America just marked the anniversary when courageous men said, they did “...pledge to each other our Lives, our Fortunes and our sacred Honor.”

“And for the support of this Declaration, with a firm reliance on the protection of divine Providence ... ” Embedded in that vital document were several references to that divine Providence. One such reference is to “the Laws of Nature and of Nature’s God.”

Controversy now rages over the meaning of that statement. Secularists attribute to Thomas Jefferson a secular meaning. The best way to understand it is to consider Jefferson’s source. Jefferson was a student of Henry St John Lord Bolingbroke of England. He first began studying Lord Bolingbroke’s writings at the age of 14, and he read them again at the age of 23 as he was preparing for a career as a lawyer. Jefferson’s Literary Commonplace Book contains more quotations from Bolingbroke than from any other author, Lord Bolingbroke provided a very specific definition for this phrase.

In a letter to Alexander Pope, Lord Bolingbroke wrote the following words which were to become the basis for Jefferson’s opening paragraph of the Declaration of Independence: “You will find that it is the modest, not the presumptuous enquirer, who makes a real, and safe progress in the discovery of divine truths. One follows nature, and nature’s God; that is, he follows God in his works, and in his word.”

According to Lord Bolingbroke, the law of nature’s God is the Law which is found in God’s Word. This was the definition which was intended by Jefferson, and this was the manner in which his words were understood by our forefathers. The law of nature’s God upon which our nation was founded is nothing less than the Bible itself.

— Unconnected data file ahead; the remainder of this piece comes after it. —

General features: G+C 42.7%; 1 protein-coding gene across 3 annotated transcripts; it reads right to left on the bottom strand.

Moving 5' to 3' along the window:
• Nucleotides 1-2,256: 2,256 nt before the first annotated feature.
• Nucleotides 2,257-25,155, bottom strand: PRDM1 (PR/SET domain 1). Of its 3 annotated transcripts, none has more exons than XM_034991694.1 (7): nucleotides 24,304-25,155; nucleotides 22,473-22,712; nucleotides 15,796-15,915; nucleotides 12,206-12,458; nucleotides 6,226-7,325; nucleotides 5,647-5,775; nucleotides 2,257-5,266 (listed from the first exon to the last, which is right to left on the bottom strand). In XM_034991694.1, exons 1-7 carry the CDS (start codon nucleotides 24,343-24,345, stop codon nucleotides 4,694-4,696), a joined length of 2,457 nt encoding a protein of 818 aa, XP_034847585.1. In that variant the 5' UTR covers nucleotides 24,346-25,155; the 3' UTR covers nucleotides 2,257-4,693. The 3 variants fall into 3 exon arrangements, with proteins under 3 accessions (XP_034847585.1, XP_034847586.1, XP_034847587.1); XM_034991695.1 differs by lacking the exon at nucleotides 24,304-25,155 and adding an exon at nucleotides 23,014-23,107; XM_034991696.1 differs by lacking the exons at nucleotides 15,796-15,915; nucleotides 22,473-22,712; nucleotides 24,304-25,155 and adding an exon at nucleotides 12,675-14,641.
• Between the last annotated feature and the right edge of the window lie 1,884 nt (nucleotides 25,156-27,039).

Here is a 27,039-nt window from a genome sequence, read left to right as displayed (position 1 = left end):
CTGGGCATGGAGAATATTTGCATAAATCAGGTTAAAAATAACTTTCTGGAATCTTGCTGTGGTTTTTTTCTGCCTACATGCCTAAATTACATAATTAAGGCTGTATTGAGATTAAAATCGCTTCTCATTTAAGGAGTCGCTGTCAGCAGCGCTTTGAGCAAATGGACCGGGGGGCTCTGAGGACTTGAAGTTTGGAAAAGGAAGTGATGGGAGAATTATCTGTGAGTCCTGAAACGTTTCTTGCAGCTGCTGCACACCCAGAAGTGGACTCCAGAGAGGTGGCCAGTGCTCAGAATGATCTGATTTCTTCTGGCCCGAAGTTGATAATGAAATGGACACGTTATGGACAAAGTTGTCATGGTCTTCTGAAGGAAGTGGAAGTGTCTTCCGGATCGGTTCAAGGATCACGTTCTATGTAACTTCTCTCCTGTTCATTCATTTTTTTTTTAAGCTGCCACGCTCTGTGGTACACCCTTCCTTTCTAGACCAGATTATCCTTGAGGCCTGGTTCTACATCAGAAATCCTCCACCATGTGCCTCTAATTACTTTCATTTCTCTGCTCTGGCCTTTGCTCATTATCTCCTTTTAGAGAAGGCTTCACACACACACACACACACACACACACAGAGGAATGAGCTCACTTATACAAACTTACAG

For years that was the meaning given the phrase. However, in the recent words of Fifth Circuit Court of Appeals Judge Edith H. Jones, our country has plunged into a profound moral crisis “because we have lost the sense of a God who takes interest in what we do.” As a result, she says, we have come to tolerate violence, immorality, and the disintegration of our families — and “are only now beginning to reap the whirlwind consequences” of these evils. We are reminded of this sober admonition from the Old Testament: “Hear the word of the Lord, ye children of Israel: for the Lord hath a controversy with the inhabitants of the land, because there is no truth, nor mercy, nor knowledge of God in the land.... My people are destroyed for lack of knowledge: because thou hast rejected knowledge, I will also reject thee, ... seeing thou hast forgotten the law of thy God, I will also forget thy children.” (Hosea 4:1, 6)

Our Declaration of Independence was at once a declaration of independence from England, and a declaration of dependence upon God.

We have drifted a dramatic distance from the well understood eighteenth century meaning of dependence upon God. We have so hotly pursued happiness we have neglected quality of life and an understanding of true liberty. We have sold our birthright for a “mess of pottage,” and are now beginning to taste the bitter menu afforded by such neglect.

There is yet hope for renewal if we will respond as George Washington admonished the people of his day: “If my people who are called by My name will humble themselves, and pray and turn from their wicked ways, then will I hear them from heaven, and will forgive their sins and heal their land.” (II Chronicles 7: 14)

The Rev. Nelson Price is pastor emeritus of Roswell Street Baptist Church in Marietta.

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